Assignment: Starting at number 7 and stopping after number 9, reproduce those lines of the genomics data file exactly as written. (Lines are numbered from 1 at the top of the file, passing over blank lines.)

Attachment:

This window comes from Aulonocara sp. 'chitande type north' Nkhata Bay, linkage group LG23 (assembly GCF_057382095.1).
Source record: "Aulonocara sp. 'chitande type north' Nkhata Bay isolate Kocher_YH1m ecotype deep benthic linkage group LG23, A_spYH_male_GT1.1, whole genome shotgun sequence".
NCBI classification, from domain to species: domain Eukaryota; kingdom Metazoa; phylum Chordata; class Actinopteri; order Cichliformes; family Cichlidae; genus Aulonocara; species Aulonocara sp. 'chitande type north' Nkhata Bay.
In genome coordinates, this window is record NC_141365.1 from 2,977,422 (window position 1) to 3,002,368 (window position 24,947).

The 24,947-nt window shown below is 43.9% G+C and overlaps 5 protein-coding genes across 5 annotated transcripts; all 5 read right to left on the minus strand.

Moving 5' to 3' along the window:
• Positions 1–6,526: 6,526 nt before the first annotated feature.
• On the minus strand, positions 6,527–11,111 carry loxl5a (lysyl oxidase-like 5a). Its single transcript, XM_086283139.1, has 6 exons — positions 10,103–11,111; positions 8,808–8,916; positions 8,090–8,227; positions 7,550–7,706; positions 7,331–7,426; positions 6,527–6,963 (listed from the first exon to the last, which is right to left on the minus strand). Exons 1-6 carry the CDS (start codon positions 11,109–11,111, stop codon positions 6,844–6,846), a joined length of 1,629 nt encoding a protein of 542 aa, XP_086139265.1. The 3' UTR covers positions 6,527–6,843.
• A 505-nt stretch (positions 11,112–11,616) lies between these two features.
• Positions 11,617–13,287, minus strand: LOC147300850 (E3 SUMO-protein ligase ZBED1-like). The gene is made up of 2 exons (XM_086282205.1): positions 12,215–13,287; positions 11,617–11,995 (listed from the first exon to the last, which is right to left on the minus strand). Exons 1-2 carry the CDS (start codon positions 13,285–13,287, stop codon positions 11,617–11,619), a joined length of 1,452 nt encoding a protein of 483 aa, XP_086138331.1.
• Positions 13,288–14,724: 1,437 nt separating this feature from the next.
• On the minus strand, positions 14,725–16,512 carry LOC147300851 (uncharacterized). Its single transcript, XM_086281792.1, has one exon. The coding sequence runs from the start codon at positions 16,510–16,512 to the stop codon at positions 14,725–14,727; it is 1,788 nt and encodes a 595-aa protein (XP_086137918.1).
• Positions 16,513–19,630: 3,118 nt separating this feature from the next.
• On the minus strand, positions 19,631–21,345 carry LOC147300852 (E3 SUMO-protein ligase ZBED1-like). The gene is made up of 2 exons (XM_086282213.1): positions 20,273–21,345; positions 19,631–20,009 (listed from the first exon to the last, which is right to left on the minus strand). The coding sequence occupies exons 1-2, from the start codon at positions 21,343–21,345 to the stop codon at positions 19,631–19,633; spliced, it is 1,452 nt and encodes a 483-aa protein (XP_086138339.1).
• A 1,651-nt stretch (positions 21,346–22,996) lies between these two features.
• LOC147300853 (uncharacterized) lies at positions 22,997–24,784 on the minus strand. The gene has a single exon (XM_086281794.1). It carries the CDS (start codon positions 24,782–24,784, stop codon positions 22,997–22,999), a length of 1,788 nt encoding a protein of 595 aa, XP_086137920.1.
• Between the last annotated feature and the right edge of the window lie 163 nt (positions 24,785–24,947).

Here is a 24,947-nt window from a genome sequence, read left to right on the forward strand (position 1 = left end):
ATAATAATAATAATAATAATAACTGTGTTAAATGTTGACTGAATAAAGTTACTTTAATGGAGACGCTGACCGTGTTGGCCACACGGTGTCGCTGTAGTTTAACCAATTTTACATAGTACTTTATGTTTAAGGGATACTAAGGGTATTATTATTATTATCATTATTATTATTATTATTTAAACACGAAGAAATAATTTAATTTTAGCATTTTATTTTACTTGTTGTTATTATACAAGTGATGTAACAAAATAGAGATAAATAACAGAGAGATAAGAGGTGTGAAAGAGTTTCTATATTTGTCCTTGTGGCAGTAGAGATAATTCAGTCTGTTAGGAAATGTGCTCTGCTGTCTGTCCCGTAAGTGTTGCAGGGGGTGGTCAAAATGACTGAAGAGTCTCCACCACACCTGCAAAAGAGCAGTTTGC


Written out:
• Positions 1–6,526: 6,526 nt before the first annotated feature.
• On the minus strand, positions 6,527–11,111 carry loxl5a (lysyl oxidase-like 5a). Its single transcript, XM_086283139.1, has 6 exons — positions 10,103–11,111; positions 8,808–8,916; positions 8,090–8,227; positions 7,550–7,706; positions 7,331–7,426; positions 6,527–6,963 (listed from the first exon to the last, which is right to left on the minus strand). Exons 1-6 carry the CDS (start codon positions 11,109–11,111, stop codon positions 6,844–6,846), a joined length of 1,629 nt encoding a protein of 542 aa, XP_086139265.1. The 3' UTR covers positions 6,527–6,843.
• A 505-nt stretch (positions 11,112–11,616) lies between these two features.